Understand paper possibilities
Don’t underestimate the importance of choosing the right paper stock. Once printed, the texture and coating of the paper will impact the look and feel of the completed design. For example, if your design features a rich, black background, you’ll want to choose a coated paper. Black ink soaks into uncoated paper and will give you a more muted, toned down finish on that paper stock. If you’re unsure of what stock would be best for your project, just ask—we’re happy to provide recommendations and samples.
Focus your message
Don’t overwhelm readers with long paragraphs of text that aren’t relevant to the action you’re motivating them toward. Be thoughtful in your messaging by being succinct and direct. You’ll also want to present and break up the copy so that it’s more digestible. Your prospect should be able to skim your mail piece and still understand what it is you do and what action you want them to take. A few ways you can break up copy:
- Have easy-to-read blurbs or bulleted lists.
- Incorporate icons.
- Use break-out boxes.
- Include more “white” or “negative” space.
Limit the number of fonts
Less is more when it comes to implementing fonts in a design. When you have several different fonts being used in a layout, it can create confusion because they’re each fighting for attention. You can create a content hierarchy by choosing the right fonts, sizes, and colors. Having a visual hierarchy influences the reader’s journey through the layout and subconsciously guides them where to look. Tips to keep in mind when choosing fonts:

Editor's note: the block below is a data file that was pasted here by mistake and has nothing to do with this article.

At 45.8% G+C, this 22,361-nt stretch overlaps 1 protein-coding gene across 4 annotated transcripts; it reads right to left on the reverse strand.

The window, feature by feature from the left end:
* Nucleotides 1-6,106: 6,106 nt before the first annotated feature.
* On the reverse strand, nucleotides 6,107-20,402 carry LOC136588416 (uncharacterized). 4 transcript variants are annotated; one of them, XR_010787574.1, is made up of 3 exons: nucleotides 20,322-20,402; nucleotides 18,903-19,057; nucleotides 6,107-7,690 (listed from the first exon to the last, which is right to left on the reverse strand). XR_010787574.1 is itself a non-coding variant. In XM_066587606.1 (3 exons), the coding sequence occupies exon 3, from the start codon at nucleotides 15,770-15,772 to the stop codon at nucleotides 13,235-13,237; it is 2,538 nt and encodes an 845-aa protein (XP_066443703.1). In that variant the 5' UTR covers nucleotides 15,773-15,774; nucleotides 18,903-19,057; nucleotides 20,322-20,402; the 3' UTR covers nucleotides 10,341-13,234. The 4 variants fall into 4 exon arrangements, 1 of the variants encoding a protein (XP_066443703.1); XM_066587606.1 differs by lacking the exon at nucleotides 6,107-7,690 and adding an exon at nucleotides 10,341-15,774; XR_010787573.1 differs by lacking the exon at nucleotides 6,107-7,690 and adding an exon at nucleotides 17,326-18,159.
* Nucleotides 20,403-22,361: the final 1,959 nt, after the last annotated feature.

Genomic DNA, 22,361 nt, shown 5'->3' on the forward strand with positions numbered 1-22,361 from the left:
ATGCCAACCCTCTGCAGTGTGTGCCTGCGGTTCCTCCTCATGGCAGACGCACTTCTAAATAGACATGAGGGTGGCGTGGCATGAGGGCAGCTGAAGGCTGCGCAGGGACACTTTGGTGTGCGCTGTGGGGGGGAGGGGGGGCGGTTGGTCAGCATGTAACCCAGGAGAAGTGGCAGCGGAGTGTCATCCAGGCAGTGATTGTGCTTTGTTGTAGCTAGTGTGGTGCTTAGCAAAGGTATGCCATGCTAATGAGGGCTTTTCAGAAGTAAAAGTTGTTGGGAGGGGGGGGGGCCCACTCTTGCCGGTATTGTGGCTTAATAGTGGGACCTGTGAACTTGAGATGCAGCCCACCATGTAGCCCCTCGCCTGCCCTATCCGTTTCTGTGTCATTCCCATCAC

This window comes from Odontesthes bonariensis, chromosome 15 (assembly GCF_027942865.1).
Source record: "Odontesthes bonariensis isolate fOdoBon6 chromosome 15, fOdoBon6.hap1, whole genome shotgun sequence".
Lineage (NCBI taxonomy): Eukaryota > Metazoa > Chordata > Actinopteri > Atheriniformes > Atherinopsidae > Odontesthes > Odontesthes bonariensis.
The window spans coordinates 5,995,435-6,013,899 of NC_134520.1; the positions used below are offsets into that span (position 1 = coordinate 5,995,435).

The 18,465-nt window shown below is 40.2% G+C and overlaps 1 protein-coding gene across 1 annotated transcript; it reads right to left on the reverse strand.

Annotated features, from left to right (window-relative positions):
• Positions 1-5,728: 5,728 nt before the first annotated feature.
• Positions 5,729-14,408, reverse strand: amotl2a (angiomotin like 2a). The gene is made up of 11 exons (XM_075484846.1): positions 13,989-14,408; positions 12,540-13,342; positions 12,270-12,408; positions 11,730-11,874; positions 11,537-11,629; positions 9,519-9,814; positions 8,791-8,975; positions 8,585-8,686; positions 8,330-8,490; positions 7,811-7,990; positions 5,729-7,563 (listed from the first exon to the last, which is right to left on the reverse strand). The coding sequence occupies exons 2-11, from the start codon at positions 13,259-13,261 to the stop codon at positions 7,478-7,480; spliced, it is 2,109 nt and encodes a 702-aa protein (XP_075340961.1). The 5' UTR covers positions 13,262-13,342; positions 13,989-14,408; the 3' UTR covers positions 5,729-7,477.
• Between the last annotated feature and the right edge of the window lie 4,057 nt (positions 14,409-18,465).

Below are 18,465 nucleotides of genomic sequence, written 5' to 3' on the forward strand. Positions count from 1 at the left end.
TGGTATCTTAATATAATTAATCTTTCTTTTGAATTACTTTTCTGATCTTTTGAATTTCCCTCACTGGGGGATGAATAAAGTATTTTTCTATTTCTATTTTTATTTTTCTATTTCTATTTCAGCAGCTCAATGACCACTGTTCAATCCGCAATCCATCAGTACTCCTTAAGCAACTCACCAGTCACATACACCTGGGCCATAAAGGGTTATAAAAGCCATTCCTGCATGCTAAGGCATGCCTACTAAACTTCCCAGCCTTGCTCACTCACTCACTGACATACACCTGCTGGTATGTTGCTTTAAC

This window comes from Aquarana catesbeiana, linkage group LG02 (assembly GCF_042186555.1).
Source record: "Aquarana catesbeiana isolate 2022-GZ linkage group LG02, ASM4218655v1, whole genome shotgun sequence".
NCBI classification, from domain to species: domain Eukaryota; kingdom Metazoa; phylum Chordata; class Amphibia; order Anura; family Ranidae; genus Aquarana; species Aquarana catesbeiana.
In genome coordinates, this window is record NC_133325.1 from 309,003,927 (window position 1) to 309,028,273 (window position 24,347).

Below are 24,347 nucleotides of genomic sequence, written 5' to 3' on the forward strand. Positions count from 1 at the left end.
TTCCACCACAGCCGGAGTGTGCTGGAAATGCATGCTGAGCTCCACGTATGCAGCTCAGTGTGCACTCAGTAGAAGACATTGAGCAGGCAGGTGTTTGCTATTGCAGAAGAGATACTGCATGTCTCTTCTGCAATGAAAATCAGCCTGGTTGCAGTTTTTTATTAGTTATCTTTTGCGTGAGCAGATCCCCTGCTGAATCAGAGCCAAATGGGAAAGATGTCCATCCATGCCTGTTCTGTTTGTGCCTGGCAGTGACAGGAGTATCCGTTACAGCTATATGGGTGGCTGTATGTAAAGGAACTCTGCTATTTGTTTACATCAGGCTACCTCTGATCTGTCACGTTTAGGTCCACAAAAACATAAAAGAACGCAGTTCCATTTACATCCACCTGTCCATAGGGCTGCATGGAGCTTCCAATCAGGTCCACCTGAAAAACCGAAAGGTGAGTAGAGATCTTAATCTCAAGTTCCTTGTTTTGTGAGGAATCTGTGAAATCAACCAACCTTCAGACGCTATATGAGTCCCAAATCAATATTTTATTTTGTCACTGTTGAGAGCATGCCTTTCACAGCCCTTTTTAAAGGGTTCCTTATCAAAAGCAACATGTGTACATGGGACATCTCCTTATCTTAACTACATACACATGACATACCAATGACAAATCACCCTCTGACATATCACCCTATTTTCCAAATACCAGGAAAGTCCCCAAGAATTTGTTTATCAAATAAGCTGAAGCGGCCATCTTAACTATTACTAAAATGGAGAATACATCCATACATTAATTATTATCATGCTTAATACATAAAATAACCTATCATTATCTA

- Aim to use two (no more than three) fonts; one for headlines and one for body copy.
- Utilize different font weights (thin, bold, italic, extra bold, etc.) and sizes to add variety and establish a content hierarchy.
- Avoid using decorative script fonts for larger bodies of text. At a smaller size, they aren’t as legible.
- Try using a font-pairing generator if you’re struggling to find the right font combo.
Choose colors thoughtfully
Designers, marketers, and advertisers use color theory to their advantage with every piece of content they generate. Color plays a huge role in setting the right tone and mood. If your company has an established brand color palette, start there and add appropriate accent colors to enhance the overall design. Some things to keep in mind when choosing colors:
- Use complimentary colors, not clashing ones. Colors that clash may stand out, but they can be challenging for all people to see and read.
- Make sure the copy color has enough contrast. You don’t want your copy to disappear because it was too similar to the background color.
- Use CMYK color settings to view, this will give you a more realistic representation of what to expect when your piece prints.
- Become familiar with some basic color psychology. For instance: reds are associated with urgency and energy, yellows with optimism, blues with trust and intelligence. Knowing what emotions certain colors evoke can help you choose which ones to implement in the design.